There’s no shortage of reports on the large scale of corporate cyber attacks and the billions they cost businesses yearly, which raises the question of what organisations can do to safeguard themselves and minimise their risk of a corporate cyber attack.
From the importance of employee training to how you can improve your cybersecurity through both digital and physical measures, we take a look at work that goes into protecting your organisation against the threat of cyber attacks.
The Importance of Employee Training
It’s estimated that 95% of corporate security breaches happen due to human error with cybercriminals targeting employees to gain access to sensitive information. Even if your organisation has a dedicated IT team, it’s important that everyone in the business has a basic understanding of cybersecurity protocols and how to spot potential dangers, such as scam emails or suspicious requests for access to confidential information.
Shockingly, only 20% of UK companies offer their staff cybersecurity training according to a 2018 survey carried out by the UK government and Portsmouth University. What this shows is that there is clearly plenty of room for improvement when it comes to cybersecurity training for employees, and it’s one security measure that has the potential to make a real difference to your organisation’s ability to minimise the risk of cyber attacks.
It seems like an obvious step but small businesses and large organisations are guilty of not investing enough resources into cybersecurity. With a cyber attack happening every 39 seconds on average, organisations cannot afford to cut corners when it comes to their cybersecurity measures.
Implementing two-factor authentication is one way of minimising corporate cyber attacks by adding an additional level of security to all user accounts, and taking control of cybersecurity at an organisational level, rather than simply relying on employees to know how to securely access their accounts. The most common form of two-factor authentication requires a user to enter their usual password but also requires them to enter a code – usually sent to their smartphone – in order to access their account. This minimises the chance of cyber attacks as it’s a far more complicated route of access for hackers to try and compromise.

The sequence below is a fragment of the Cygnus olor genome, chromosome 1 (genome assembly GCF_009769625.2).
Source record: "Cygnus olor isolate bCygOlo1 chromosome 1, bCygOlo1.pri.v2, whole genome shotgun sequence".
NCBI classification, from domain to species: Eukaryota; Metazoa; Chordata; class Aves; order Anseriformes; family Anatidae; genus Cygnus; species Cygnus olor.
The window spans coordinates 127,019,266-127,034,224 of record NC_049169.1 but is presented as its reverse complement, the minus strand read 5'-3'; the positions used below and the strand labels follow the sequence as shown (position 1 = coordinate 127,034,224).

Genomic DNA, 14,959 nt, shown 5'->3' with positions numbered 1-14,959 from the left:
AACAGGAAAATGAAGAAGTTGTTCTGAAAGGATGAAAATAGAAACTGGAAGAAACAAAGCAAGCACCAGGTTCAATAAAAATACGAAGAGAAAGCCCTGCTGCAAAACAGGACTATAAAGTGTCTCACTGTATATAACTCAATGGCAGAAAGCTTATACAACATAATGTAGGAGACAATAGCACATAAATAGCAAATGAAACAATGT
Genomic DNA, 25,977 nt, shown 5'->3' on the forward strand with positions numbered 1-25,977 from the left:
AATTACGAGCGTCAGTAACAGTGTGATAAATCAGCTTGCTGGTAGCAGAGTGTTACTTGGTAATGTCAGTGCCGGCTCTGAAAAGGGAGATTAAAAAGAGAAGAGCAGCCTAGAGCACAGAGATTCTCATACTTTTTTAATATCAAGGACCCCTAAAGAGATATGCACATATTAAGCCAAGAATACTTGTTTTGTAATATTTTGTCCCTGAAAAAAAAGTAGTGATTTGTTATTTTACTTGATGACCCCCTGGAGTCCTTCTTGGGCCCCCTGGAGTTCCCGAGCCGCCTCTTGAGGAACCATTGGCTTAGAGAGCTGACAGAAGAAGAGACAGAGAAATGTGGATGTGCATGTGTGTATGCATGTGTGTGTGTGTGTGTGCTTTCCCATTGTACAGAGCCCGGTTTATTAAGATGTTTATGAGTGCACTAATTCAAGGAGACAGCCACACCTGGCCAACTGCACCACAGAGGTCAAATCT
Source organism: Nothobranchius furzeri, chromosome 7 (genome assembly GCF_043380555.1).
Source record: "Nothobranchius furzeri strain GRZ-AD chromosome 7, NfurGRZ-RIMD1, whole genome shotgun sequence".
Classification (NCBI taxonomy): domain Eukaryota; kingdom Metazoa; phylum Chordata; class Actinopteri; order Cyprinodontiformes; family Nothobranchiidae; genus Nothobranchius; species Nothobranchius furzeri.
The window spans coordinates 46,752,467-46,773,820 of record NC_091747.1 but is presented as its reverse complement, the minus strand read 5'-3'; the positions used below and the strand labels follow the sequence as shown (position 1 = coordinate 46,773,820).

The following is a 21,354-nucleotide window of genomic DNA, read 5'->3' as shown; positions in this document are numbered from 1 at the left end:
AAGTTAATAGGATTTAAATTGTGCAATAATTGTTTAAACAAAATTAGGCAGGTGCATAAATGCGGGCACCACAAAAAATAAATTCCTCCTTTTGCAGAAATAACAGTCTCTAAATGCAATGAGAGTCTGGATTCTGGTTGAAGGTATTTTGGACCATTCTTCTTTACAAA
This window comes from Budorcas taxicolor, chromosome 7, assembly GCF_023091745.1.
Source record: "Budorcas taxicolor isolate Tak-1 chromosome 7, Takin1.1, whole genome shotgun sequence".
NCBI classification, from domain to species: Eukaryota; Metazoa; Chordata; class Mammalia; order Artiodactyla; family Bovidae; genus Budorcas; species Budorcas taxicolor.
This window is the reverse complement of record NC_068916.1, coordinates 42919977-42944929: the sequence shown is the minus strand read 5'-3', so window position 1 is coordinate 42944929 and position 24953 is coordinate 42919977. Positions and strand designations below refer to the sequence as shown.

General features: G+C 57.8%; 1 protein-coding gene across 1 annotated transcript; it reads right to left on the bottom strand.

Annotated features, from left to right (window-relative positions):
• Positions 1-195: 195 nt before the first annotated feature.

Regular Assessments and Audits
Most corporate cyber attacks can take weeks to flag up, or go undetected altogether. Without regular monitoring and auditing of your organisation’s systems and network, how will you know if you’ve experienced a data breach or are vulnerable to cyber attacks?
For larger companies, it’s also prudent to periodically bring cybersecurity consultants to audit your current processes and security precautions. Even if you have an IT team in-house along with a cybersecurity expert of security officers, regular external audits will ensure that your organisation is taking all the right steps to minimise the risk of a cyber attack or data leak.
It’s easy to assume that minimising cyber attacks requires you to focus all your energy on your digital defences but it’s important to recognise that physical security also plays a role when it comes to cybersecurity. Limiting and monitoring access to sensitive information and critical areas like server rooms and data centres are just some of the ways in which organisations can physically protect themselves from internal cyber attacks.